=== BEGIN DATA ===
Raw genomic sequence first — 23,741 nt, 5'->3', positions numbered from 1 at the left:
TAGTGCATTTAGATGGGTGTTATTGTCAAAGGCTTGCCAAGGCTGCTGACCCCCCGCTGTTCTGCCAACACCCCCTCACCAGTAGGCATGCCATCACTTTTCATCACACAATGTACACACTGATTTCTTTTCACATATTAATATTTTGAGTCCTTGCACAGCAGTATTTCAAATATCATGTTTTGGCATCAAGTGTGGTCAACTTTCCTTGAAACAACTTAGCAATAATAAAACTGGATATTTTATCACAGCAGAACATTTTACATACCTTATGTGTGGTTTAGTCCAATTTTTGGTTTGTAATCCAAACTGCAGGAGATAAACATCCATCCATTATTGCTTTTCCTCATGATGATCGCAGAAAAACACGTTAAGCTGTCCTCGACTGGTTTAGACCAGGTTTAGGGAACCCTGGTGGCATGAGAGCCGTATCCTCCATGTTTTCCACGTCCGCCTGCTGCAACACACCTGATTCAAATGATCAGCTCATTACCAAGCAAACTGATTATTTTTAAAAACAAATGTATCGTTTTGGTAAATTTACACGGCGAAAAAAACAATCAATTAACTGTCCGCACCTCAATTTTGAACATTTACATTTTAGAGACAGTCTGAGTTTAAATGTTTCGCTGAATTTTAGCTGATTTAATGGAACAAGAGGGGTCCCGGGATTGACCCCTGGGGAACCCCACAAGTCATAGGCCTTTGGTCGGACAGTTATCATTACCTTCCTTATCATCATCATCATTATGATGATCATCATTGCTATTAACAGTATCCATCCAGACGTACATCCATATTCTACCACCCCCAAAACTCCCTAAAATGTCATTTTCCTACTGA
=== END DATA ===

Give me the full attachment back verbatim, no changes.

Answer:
Raw genomic sequence first — 23,741 nt, 5'->3', positions numbered from 1 at the left:
TAGTGCATTTAGATGGGTGTTATTGTCAAAGGCTTGCCAAGGCTGCTGACCCCCCGCTGTTCTGCCAACACCCCCTCACCAGTAGGCATGCCATCACTTTTCATCACACAATGTACACACTGATTTCTTTTCACATATTAATATTTTGAGTCCTTGCACAGCAGTATTTCAAATATCATGTTTTGGCATCAAGTGTGGTCAACTTTCCTTGAAACAACTTAGCAATAATAAAACTGGATATTTTATCACAGCAGAACATTTTACATACCTTATGTGTGGTTTAGTCCAATTTTTGGTTTGTAATCCAAACTGCAGGAGATAAACATCCATCCATTATTGCTTTTCCTCATGATGATCGCAGAAAAACACGTTAAGCTGTCCTCGACTGGTTTAGACCAGGTTTAGGGAACCCTGGTGGCATGAGAGCCGTATCCTCCATGTTTTCCACGTCCGCCTGCTGCAACACACCTGATTCAAATGATCAGCTCATTACCAAGCAAACTGATTATTTTTAAAAACAAATGTATCGTTTTGGTAAATTTACACGGCGAAAAAAACAATCAATTAACTGTCCGCACCTCAATTTTGAACATTTACATTTTAGAGACAGTCTGAGTTTAAATGTTTCGCTGAATTTTAGCTGATTTAATGGAACAAGAGGGGTCCCGGGATTGACCCCTGGGGAACCCCACAAGTCATAGGCCTTTGGTCGGACAGTTATCATTACCTTCCTTATCATCATCATCATTATGATGATCATCATTGCTATTAACAGTATCCATCCAGACGTACATCCATATTCTACCACCCCCAAAACTCCCTAAAATGTCATTTTCCTACTGA